News Item 35 (October 23, 1999)

Almost 300 Presentations During ICML

190 papers and posters have been selected for the contributed paper sessions, following the recent meeting of ICML’s international programme committee. Including the plenary speakers, the invited speakers and the programmes of the ten participating organisations, the congress will offer almost 300 presentations – with up to ten parallel sessions during the contributed papers programme.

ICML programme chair Arne Jakobsson was delighted that over 360 abstracts were submitted in response to the Call For Papers. It was even better news for the congress programme that the quality of the abstracts was extremely high, and that the global nature of ICML was reflected in the fact that they came from 55 different countries. Currently 134 papers and 56 posters have been accepted, and at least 45 countries will be represented on the plenary and contributed paper sessions.

In addition to the core programme, there will be sessions with a regional or special-subject focus organised by participating organisations, and these will include tracks on animal health, nursing information, pharmaceutical libraries and informatics. In addition to Japanese-language sessions, the programme committee is hoping to set up contributed paper sessions in German, French and Spanish.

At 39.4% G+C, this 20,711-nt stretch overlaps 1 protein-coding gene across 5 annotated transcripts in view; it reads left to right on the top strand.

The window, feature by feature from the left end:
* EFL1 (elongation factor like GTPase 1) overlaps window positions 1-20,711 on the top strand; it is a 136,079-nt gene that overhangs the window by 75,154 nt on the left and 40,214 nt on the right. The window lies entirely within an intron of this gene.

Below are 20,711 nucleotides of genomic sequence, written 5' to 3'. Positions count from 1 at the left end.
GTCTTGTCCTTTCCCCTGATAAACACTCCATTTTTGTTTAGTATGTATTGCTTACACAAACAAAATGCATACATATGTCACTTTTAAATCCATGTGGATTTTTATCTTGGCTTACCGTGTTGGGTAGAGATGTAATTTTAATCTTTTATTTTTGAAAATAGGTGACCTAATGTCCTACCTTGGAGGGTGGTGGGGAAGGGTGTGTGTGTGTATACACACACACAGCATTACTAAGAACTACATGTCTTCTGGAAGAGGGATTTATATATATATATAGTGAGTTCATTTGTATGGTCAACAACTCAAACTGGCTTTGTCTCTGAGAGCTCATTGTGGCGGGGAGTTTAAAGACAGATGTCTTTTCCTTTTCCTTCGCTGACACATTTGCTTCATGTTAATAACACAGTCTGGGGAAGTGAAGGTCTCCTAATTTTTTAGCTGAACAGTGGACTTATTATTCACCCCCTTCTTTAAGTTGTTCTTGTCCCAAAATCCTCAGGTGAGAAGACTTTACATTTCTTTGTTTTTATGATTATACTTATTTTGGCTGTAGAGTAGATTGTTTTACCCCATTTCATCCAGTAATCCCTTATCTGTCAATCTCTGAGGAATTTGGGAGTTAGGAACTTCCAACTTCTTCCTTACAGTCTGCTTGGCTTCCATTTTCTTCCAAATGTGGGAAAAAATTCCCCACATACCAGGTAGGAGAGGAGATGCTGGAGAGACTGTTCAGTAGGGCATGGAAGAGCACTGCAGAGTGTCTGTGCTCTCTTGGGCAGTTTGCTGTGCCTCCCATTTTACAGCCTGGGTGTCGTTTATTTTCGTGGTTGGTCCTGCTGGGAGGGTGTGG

The authors of the selected presentations are being asked to confirm that they will attend to present their contributions and to submit an updated abstract by December 1st.

How the papers were chosen:

The final selection meeting took place over two hot August days in London and was attended by eight members of the committee from Hungary, Mexico, the Netherlands, Norway, and the UK.

Before this meeting each abstract had been circulated electronically to all programme committee members for peer review. Seventeen people reviewed each abstract, giving a ranking on a scale of 1-5 plus comments on individual submissions if there was a particular point to make. Each abstract was considered individually and the cumulated rankings and comments (a stack of paper 15cm thick) provided the basis on which the final judgements were made. This methodology was set up in order to ensure both that the decisions would be broad-based and impartial, and that they would be informed by a range of views reflecting the world-wide professional community.